Inside the Mind of a Powerful Chicago Art Collector

Before the age of social media, art galleries often acted as the gate keepers of information. They secretly prefer (and many still do) that artists don’t learn how to get their own clientele. We however, encourage it. One thing is for certain, their most prized possession has always been… their big collectors. We’re talking about people who don’t even know what the term “sticker shock” means.

In hopes of giving other creatives a leg up on the competition, we recently interviewed an intriguing individual. This particular collector (who’s chosen to remain anonymous) has been stimulating the art economy for years. Some of his past purchases have completely altered the careers of emerging and established artists. We’ll explore a small glimpse of his home. We’ll also speak with him on how he selects artwork and what he looks for in artists. Throughout our interview, he’ll go as the alias “ Mr G.

AR: What created your fascination with art ?

Mr. G: It’s a wonderful thing to experience what can be created by the talent of people who dedicate themselves to a skill or a set of skills. Art is such a broad term for sharing our imaginations with others and I don’t know how anyone can not be fascinated by that. When I attended Art Basel awhile back, that’s when I think the collecting aspect really took shape.

I think like most people, I’m fascinated with creatives, the act of creation, and the meaning we can put into our work as well as the meaning we find in our work. This is true of artists and just people in general.

Sandra Chevrier — LA CAGE JE N’AI PAS PEUR, 2018

Mr G: Sure, so for many, Art Basel can distract people away from what the whole event is really about. As you probably already know, there are live music acts and an endless amount of partying going on. From a business perspective, that’s the down side. The upside is that it opens a door to many people who aren’t regularly exposed to great art. You have to choose to go through that door and be culturally aware.

AR: Can you elaborate more on your Art Basel experience?

Mr G: I quite honestly do both…Art for me has to have a “Thing” that I enjoy, emotionally or spiritually; for lack of a better term. I look at it as a portal or a channel into emotions or thoughts or nostalgia. It’s emotional and spiritual because it resonates and it can expand and create new thoughts in the minds of those who experience it, but it can also be a great investment. Anyone who denies the power inherent in the different sides of that coin do themselves a disservice as investors or artists. Art is an investment, it has to be respected for its embodiment of another person’s time, materials and the honing of their talent to allow them to channel their inspiration into physical form. You have to look at the skill and care they dedicated to bringing their creations to life and the sacrifices of that. For me, finding art that I love is the real joy of collecting. While I do think about the investment implications, I’ve learned that if I find something I love, that connects with me, it’s energy is normally undeniable. If its energy is undeniable to me, I can feel confident others will feel my love and pride in owning it and then I’m naturally an advocate for the artist and for their work. So in this way I’ve made sure I’m always happy with my purchases personally, I’m always speaking to that artist’s talent, and the art and what I see in an artist spreads throughout my network. It’s of course pretty basic to buy what you love and then no matter what you love what you own.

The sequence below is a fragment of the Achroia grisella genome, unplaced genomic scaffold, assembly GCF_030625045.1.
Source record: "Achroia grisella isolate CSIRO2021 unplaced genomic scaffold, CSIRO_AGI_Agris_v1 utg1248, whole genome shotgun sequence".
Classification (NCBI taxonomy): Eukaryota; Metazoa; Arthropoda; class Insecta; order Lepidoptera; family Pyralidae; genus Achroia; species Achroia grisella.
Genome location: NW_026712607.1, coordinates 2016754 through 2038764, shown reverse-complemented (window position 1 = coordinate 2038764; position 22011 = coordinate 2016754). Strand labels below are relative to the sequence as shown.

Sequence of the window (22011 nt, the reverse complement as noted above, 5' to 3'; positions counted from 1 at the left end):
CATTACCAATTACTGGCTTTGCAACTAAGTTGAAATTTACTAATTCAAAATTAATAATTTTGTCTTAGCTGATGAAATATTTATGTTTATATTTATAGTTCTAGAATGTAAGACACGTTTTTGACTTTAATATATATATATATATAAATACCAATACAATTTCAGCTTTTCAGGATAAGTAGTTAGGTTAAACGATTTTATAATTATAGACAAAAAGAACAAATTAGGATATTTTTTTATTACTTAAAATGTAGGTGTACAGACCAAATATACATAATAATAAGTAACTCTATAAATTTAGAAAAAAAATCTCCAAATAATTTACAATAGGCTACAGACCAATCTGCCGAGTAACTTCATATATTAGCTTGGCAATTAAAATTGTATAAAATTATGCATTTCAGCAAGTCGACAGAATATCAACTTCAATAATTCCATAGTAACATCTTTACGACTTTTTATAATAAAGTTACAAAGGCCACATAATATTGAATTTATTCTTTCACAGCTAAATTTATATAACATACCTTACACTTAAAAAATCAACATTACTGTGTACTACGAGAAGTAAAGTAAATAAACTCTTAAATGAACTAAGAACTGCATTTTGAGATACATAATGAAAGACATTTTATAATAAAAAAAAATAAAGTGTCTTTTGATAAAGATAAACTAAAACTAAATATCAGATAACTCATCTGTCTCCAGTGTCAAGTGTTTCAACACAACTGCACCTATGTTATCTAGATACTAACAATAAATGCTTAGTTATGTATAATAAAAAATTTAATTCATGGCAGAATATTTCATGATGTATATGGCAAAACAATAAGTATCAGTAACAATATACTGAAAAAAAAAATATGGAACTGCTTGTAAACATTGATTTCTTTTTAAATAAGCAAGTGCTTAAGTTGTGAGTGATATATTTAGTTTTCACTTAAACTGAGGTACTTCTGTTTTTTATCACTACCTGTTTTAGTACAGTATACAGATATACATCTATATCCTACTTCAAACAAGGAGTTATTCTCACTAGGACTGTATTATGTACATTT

AR: Do you make purchases on art with investment in mind or more so as something you love?

In recent years, I’ve loved exploring respected local artists in the cities I travel to and particularly street artists in Chicago. There is an interesting element at play with artists who have begun to hit their stride and have confidence in their style. Street artists tend to have that explosive exposure phase that comes with working on murals and commissioned pieces and that is naturally followed by an exponential growth phase in the desire of collectors who can find their work. If you’ve been a supporter of that artist, then of course you get to benefit from the subsequent scarcity in available work and an artist can finally have pricing power, at which point everyone in the ecosystem of that artist wins. Along with them as they advance in their career. I think the right partners in this formation of inspiration, creation, network, exposure…etc is really powerful.

AR:What area of art have you been most excited about recently?

We got up for a moment and looked around at a few pieces. Mr. G was happy describe what influenced him to make the purchase of each piece of art.


Originally published at on June 30, 2020.